Install Linux Mint 17 to mdadm RAID array

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Re: Install Linux Mint 17 to mdadm RAID array

Postby Arp » Sun Nov 06, 2016 9:11 am


Is the first post in this thread still valid for mint 18? Because I installed to a usb drive, and this is too slow for my taste, but I only have a raid 5 in the computer, so the only option would be to install to the raid (how can the raid be assembled before the system is booted?) or to somehow have just enough on the usb stick to assemble the array from there and continue booting from the raid.

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Re: Install Linux Mint 17 to mdadm RAID array

Postby bennabiy » Sun Apr 23, 2017 11:08 am

I have not personally set up Linux Mint 18 in this fashion, but I would assume it will still work with some minor adjusting.

I also would like to add the following for clarity (I will edit the original post as well). Someone PMed me with a request for more info on what a certain set of commands do, so I would like to add my response to help others... Originally this was a post to help me remember the steps for the future and assumes certain understanding of the commands to know what to copy / paste and what is generic information.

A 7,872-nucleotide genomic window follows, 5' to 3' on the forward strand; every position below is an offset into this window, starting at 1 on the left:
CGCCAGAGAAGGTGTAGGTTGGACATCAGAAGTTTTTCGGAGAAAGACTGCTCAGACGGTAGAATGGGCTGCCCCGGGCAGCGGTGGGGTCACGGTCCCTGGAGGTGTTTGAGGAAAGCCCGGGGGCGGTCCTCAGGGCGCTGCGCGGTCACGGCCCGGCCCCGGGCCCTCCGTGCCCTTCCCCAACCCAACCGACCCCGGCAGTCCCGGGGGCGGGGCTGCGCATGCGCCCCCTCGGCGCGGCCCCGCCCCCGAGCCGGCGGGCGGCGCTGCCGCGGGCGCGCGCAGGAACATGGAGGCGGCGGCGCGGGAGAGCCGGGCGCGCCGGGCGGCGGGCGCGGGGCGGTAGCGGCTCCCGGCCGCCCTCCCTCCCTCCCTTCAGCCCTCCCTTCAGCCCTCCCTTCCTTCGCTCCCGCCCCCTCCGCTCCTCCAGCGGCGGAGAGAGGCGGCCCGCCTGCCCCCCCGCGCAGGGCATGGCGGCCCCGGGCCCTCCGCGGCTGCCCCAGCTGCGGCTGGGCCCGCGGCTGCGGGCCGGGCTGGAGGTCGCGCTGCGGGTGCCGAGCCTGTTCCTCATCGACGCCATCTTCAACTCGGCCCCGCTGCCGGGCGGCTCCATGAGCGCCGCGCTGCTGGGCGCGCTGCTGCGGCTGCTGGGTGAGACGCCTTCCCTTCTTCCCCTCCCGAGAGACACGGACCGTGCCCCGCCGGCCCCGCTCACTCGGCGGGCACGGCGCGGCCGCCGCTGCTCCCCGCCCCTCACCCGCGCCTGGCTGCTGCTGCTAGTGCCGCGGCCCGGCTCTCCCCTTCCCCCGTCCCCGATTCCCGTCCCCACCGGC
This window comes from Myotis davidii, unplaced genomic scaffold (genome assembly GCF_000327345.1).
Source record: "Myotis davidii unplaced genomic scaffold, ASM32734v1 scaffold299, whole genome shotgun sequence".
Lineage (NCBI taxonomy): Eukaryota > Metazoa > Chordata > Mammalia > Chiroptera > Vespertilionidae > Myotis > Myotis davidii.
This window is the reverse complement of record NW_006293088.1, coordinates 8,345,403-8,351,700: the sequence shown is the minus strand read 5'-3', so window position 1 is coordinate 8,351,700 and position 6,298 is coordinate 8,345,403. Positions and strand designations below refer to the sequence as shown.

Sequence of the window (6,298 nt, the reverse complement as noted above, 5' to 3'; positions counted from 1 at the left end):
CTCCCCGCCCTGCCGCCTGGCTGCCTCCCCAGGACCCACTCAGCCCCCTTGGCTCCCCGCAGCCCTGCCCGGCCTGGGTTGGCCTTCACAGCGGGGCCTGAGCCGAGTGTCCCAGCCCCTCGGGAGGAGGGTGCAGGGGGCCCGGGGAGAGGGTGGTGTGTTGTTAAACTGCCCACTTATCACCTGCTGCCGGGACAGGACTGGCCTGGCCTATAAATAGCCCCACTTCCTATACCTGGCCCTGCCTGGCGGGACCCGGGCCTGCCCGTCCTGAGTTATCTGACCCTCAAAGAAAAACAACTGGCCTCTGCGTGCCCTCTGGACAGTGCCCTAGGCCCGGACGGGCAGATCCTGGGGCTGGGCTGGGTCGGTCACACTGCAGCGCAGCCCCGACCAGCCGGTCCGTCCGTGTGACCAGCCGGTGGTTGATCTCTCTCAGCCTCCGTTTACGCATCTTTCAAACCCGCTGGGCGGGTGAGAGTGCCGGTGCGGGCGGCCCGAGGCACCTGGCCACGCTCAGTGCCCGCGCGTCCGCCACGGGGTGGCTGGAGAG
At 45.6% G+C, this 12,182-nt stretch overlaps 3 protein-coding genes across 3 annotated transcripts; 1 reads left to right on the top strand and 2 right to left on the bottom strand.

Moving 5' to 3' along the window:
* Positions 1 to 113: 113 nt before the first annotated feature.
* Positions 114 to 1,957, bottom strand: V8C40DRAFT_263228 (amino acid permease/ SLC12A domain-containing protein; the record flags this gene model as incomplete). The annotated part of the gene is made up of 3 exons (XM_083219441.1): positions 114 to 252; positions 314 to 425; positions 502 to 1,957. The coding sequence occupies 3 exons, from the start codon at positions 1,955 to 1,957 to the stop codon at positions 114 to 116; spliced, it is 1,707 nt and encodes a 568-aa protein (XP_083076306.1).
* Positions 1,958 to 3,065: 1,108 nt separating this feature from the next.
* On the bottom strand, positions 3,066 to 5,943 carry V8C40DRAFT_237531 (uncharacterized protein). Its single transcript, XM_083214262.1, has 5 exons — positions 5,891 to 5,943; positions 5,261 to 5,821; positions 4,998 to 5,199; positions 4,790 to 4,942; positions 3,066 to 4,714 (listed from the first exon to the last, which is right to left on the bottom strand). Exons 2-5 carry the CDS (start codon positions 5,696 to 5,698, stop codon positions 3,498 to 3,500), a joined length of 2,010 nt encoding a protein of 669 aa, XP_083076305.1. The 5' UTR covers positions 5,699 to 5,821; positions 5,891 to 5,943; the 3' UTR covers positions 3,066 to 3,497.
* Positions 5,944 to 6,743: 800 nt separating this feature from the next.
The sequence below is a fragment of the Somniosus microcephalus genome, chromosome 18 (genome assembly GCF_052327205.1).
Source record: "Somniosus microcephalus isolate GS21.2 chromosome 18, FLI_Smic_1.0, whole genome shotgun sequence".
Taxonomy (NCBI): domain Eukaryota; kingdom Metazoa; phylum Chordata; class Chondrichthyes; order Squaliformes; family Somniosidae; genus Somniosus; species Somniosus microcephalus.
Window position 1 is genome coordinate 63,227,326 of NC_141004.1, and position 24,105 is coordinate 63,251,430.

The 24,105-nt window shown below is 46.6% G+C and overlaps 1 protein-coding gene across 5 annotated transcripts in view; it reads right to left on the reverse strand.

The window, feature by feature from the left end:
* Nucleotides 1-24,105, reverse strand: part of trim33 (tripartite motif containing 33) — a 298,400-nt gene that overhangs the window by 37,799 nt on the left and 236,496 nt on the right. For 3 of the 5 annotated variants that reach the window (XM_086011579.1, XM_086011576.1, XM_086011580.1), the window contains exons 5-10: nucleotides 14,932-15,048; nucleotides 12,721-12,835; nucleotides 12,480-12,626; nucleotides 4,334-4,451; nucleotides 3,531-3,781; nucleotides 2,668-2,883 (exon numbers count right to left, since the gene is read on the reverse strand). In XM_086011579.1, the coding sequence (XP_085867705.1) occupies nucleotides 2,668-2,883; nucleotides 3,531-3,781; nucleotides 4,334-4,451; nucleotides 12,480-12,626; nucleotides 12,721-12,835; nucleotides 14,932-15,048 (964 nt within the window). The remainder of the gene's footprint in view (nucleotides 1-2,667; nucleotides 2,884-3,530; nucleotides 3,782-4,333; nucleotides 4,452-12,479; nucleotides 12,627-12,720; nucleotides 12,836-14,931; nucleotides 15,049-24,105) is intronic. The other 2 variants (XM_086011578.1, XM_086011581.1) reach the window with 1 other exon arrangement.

Response below:

Here is a breakdown of the commands:
The following line:

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root@mint:~ # mount /dev/md127p1 /mnt; mount /dev/sda2 /mnt/boot/efi

mounts your root raid partition to /mnt (this could be any empty, but existing folder) and then mounts the EFI boot partition within the correct folder inside the root partition.
/dev/sda2 would change to whatever partition you set for your EFI boot partiton

The following:

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root@mint:~ # for i in /dev /dev/pts /sys /proc; do mount --bind $i /mnt$i; done

bind mounts (basically a way to have a folder in two places at once) certain directories into your new root partition. These folders are essential for being able to install software and such in a later step.

The following:

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root@mint:~ # echo "nameserver" > /mnt/etc/resolv.conf

writes a nameserver for dns resolution within the new root, allowing for software install (this will be overwritten upon your actual running of the system and is temporary)

The following:

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root@mint:~ # chroot /mnt

switches to your new environment you just set up and will be just like you were booted to it. This allows you to install software, edit configs etc as if you were booted to the system in console mode.

man pages are a great resource for finding out about commands as well, if what I have said does not make sense...


Code: Select all

$ man chroot
$ man mount

Let me know if you need more clarity.

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